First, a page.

Fats are also important to help you curb hunger. A substitute to butter would be ghee. This dairy product contains only trace amounts of casein and lactose in it and can be tolerated by most people. You can experiment with that. Another fat that will be important to you especially if you intermittent fast would be using coconut oil. Avocadoes are higher in fat as well. You can use avocado oils and olive oils. Pork lard, duck fat, and or beef tallow can be used as fats as well.
The following is a high quality protein powder I use that you should be able to tolerate: Design for Health Pure Paleo Protein. I use this in smoothies with water as a base (1 cup), 1/2 cup of berries (i mostly use blueberries), 2 eggs (you would have to eliminate these for now), 2 TBSP ghee, 1 TBSP coconut oil, 1/4 cup of nuts, 1-2 TSPS of cacao powder, and a scoop of protein powder (21 grams of protein in a scoop). This concoction fills me up and sustains my physical and mental energy for 4-5 hours depending on what I’m doing. I use this a lot if I’m running to work or have to play tennis right after work as a quick source of energy that I can digest relatively quickly.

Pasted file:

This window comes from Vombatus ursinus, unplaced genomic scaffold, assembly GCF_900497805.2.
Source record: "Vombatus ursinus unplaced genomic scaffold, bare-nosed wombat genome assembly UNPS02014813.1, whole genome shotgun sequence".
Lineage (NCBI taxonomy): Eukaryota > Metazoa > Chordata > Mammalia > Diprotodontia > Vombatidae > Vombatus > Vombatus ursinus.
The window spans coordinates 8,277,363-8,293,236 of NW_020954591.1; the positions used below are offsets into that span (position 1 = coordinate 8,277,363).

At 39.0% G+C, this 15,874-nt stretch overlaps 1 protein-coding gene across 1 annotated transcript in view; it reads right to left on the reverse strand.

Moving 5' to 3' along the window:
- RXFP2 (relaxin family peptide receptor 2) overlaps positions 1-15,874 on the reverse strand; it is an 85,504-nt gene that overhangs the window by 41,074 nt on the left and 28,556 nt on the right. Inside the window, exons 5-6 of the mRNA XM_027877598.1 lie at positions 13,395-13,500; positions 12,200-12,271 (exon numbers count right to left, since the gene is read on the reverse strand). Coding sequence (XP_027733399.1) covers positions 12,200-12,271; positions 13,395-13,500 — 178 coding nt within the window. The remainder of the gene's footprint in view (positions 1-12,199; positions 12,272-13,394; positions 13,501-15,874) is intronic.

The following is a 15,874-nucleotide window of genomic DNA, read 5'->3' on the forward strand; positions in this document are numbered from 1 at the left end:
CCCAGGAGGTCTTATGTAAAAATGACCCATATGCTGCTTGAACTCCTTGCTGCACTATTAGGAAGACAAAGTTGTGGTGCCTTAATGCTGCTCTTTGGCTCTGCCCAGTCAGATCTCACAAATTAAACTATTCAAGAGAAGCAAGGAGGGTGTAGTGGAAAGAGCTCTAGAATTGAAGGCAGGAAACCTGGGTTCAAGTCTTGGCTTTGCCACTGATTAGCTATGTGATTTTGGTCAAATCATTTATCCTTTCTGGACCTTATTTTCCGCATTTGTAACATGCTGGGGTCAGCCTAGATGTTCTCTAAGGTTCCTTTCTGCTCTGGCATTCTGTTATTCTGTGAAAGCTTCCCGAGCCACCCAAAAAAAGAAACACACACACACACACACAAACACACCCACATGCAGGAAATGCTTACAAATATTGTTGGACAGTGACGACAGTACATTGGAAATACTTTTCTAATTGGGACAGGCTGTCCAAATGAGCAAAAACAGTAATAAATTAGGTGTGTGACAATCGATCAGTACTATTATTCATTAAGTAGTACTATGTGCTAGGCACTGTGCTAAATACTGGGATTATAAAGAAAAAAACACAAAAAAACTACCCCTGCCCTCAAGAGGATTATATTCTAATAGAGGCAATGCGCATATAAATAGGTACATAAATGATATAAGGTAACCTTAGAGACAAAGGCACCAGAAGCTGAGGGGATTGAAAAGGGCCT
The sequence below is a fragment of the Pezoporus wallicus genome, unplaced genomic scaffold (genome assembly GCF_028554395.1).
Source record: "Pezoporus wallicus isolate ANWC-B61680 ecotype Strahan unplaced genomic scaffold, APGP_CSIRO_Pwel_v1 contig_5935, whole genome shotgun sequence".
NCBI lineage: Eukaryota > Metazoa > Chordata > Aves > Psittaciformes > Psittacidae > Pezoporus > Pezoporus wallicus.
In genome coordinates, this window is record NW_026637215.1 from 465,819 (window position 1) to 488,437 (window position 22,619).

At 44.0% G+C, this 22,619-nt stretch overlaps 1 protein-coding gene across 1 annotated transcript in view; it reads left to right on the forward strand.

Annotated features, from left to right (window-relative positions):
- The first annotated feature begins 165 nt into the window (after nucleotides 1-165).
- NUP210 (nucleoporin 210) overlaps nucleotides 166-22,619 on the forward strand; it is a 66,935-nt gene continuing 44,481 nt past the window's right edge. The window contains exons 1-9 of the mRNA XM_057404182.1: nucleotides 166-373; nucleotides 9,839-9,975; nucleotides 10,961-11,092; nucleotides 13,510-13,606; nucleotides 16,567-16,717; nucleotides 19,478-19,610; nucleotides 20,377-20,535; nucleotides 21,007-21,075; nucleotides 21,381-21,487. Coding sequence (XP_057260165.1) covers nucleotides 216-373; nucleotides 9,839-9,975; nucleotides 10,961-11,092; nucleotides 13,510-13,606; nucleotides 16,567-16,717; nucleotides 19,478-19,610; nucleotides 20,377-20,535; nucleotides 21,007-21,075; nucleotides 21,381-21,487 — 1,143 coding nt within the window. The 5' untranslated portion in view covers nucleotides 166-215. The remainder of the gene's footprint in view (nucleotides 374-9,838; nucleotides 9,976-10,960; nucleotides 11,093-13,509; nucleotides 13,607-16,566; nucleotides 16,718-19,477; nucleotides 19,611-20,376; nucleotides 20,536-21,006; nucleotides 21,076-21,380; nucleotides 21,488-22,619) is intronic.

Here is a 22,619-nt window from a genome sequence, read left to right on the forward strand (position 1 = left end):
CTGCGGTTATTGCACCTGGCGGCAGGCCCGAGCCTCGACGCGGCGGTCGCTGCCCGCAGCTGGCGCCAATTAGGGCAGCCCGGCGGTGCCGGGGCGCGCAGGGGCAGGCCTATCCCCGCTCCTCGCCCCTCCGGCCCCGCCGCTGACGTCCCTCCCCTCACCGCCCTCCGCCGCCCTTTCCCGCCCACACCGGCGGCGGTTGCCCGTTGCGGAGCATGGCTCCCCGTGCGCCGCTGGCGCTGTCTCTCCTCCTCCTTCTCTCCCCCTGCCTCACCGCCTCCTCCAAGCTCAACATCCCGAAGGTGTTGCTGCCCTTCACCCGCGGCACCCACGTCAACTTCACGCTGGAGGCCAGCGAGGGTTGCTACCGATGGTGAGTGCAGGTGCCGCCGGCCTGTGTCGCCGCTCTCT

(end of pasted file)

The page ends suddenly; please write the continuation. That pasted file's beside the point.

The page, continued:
Make sure you’re also getting fermented foods like raw sauerkraut and eat lots of prebiotic foods (starchy plants, non-starchy plants, resistant starch) to build up and diversify your gut flora. I believe I have an article or two on that subject.
Let me know if this helps Jay.